न हि देहभृता शक्यं त्यक्तुं कर्माण्यशेषत: |
यस्तु कर्मफलत्यागी स त्यागीत्यभिधीयते || 11||
na hi deha-bhṛitā śhakyaṁ tyaktuṁ karmāṇy aśheṣhataḥ
yas tu karma-phala-tyāgī sa tyāgīty abhidhīyate
na—not; hi—indeed; deha-bhṛitā—for the embodied being; śhakyam—possible; tyaktum—to give up; karmāṇi—activities; aśheṣhataḥ—entirely; yaḥ—who; tu—but; karma-phala—fruits of actions; tyāgī—one who renounces all desires for enjoying the fruits of actions; saḥ—they; tyāgī—one who renounces all desires for enjoying the fruits of actions; iti—as; abhidhīyate—are said
Indeed, it is not possible for the embodied being to give up all actions completely; He who renounces the desire for the fruits of action is called (the true) Tyagi (renouncer).
The embodied being has to perform action if only for the maintenance of the body. It is impossible for anyone to renounce action altogether. Therefore, working without concern for any reward flowing from it, is the best method of life. He is not bound by action. He alone is called the real Tyagi. We understand clearly that Tyaga definitely means the renunciation of the fruits of action and not the actions. There should not be any sense of doership; there should not be any secret longing to enjoy the fruits of work. No one can be a tyagi by simply giving up work, nor can he obtain the merit of renunciation. Performing all works and yet being unconcerned with fruits is the characteristic feature of the true Tyagi. Abandoning external objects is not Tyaga. The abandoning of the mental attitude, the internal thought of enjoyment, is the ‘sine quo non’ of true Tyaga. Therefore, the Lord’s command is to carry out all prescribed duties in a selfless detached spirit.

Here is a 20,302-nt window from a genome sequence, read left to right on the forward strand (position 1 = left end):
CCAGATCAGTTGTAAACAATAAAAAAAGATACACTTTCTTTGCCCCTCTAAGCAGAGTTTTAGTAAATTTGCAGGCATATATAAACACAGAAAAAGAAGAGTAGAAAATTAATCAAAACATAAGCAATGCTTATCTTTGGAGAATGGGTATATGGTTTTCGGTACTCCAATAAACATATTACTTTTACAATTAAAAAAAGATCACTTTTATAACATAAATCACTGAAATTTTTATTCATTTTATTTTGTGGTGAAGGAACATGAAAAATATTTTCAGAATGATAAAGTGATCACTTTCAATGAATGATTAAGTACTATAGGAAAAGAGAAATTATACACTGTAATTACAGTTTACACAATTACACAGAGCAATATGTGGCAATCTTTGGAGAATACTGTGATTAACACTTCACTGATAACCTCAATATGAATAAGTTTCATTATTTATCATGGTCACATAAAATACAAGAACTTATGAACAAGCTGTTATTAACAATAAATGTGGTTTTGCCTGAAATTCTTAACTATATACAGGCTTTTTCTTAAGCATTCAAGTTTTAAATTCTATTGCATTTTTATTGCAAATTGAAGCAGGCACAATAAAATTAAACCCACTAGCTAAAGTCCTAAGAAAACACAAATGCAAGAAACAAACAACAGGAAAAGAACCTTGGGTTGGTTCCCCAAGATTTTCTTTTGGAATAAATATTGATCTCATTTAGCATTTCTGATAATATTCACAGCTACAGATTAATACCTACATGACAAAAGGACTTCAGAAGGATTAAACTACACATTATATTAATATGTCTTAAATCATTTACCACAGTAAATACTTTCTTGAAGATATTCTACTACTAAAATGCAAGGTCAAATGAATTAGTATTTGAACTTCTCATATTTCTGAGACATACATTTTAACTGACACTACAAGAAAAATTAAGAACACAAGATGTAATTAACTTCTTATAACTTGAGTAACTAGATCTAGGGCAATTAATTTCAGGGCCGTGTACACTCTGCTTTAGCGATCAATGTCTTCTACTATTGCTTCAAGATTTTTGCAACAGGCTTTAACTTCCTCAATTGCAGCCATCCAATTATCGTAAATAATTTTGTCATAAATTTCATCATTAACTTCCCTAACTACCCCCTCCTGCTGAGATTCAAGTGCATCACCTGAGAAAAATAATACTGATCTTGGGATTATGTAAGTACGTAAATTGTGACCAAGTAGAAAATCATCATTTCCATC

Question: Is it possible to abandon acts altogether?
Answer: No. It is not possible for the embodied being.
Question: Who is a Tyagi?
Answer: He who renounces the longing for the fruits of action is a Tyagi ( and not he who abandons action )
Bhagavad Gita: Chapter 18 🔻 (78 Verses)